Prior to the works the estate had several large unused paved areas, which were originally installed as drying areas. These have been replaced with permeable hard landscape, comprising stoney basins (described above) permeable paving, composite decking and schotterrasen (Austrian gravel lawn).  

A vertical rain garden is proposed for the end façade of Mary House, which will combine sections of plug-planted green wall with climbing plants. Both will be irrigated from water collected from the roof of Mary House. One of the existing downpipes will be diverted into a series of narrow stacked tanks which will drip-irrigate the plug planted section of the wall. The overflows from the tanks and the plug planted section of the wall will feed into a raised planter at the base of the wall which will be planted with climbing plants. Any remaining overflow from the system will drain to the adjacent rain gardens.  

Monitoring and evaluation 

The University of East London is undertaking monitoring on the site. Performance of the ground-level SuDS components is being monitored using weather stations, flow sensors (downpipes), pressure sensors (in basins) and time-lapse photography. In addition, thermal imaging is being used to record the cooling effect of both the ground-level SuDS components and green roofs.

Wider benefits of the scheme, for instance for health and recreation, crime reduction and environmental education benefits, are being evaluated using a combination of the CIRIA’s BeST and the Social Return On Investment (SROI) model designed by the New Economics Foundation. The monitoring and evaluation reports are available on the project website.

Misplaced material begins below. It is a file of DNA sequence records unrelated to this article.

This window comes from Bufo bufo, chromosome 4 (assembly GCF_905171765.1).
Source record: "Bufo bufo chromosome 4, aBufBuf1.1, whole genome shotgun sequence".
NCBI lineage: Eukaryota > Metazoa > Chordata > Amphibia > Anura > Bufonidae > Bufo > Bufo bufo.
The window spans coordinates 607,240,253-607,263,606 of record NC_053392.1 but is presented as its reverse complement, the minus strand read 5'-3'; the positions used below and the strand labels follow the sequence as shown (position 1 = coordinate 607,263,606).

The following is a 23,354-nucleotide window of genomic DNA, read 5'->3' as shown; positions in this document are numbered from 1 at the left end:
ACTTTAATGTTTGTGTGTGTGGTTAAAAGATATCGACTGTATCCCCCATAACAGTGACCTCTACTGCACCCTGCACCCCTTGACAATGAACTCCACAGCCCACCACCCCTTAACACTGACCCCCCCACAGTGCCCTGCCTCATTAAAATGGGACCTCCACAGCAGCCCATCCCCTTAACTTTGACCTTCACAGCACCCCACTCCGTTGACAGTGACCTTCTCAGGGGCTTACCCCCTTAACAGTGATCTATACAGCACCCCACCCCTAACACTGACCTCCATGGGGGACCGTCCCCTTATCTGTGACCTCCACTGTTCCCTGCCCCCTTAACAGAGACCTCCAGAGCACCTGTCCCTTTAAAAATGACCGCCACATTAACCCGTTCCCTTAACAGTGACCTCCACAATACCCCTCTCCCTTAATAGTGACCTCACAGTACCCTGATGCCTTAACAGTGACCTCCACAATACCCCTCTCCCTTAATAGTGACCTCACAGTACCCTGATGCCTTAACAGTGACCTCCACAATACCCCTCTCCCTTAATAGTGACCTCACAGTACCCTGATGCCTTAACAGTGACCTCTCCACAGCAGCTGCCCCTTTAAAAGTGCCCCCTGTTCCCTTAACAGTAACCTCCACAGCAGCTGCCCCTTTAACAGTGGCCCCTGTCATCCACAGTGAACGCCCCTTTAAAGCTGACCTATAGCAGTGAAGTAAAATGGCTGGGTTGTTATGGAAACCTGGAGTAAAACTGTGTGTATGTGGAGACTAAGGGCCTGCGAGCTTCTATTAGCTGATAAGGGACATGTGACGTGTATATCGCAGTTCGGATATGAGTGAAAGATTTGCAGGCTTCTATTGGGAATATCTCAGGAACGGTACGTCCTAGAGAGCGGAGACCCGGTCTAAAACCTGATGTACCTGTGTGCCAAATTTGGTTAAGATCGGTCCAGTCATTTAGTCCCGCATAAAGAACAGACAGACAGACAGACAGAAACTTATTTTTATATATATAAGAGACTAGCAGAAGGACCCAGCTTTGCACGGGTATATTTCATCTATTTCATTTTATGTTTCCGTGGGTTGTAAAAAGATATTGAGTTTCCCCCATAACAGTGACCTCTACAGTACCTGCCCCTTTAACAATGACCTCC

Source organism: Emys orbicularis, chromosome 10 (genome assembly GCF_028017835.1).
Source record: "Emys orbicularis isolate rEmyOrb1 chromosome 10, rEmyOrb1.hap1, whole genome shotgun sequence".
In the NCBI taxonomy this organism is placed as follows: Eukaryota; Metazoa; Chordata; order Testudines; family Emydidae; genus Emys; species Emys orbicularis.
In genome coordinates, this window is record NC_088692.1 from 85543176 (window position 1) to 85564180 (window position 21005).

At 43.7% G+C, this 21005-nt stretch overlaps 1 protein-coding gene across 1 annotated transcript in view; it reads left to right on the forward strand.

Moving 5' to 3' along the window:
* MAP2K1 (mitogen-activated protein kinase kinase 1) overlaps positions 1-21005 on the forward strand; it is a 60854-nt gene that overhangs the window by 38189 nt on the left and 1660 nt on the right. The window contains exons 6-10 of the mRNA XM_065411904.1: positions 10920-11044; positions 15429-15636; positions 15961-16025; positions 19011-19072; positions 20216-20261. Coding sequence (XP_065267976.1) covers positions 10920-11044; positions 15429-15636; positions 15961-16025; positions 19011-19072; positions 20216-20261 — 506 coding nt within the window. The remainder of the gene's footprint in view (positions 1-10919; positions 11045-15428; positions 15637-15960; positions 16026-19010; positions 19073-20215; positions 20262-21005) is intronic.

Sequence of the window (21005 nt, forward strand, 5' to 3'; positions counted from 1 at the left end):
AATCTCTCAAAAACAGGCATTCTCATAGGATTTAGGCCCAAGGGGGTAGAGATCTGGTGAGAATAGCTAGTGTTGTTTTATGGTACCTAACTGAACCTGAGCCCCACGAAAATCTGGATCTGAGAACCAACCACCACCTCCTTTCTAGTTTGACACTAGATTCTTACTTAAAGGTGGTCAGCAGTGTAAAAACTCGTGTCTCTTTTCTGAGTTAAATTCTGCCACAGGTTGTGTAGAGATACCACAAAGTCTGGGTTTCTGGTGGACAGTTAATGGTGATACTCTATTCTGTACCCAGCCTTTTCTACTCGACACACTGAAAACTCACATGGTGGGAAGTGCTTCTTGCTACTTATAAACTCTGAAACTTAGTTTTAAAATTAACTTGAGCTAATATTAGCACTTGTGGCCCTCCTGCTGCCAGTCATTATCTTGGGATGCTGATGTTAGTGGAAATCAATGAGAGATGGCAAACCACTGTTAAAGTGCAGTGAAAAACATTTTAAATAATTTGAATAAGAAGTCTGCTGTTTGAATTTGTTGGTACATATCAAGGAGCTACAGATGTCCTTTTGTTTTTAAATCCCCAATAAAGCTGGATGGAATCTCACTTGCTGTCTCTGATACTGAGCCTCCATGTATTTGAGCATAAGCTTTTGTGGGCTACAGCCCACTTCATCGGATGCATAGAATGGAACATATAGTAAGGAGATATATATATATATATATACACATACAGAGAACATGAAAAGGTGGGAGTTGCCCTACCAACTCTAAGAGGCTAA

• Unused uninspiring landscape converted to diverse, attractive, multi-functional space;
  • Run-off from 1750m2 of impermeable surface has been diverted from draining directly to the sewer (i.e., green roof, SuDS with controlled overflow or total disconnection);
  • The capital works were delivered at the same £/m2 rate as equivalent non-SuDS landscape improvements (based on a sample of 15 Groundwork London projects undertaken on social housing estates in the London over the past 3 years).
  • The scheme won a prestigious Landscape Institute Award for the use of Landscaping and SuDS.

The project received almost universal support from local residents:

  • “Every time I come outside, it looks so beautiful I could cry”. Shirley Culpit, Chair of Tenants & Residents Association (TRA)
  • “The project has made many improvements to the look of the estate, as well as helping to gel our community together.” Ros O’Connell, Treasurer of TRA
  • “It looks beautiful and has brightened up the estate. Walking along it, I felt as if I was walking through a new private development.” Phillip Lee, Housing Officer, LBHF


Further Information for the project can be found on the Susdrain website: https://www.susdrain.org/case-studies/case_studies/queen_caroline_estate_london.html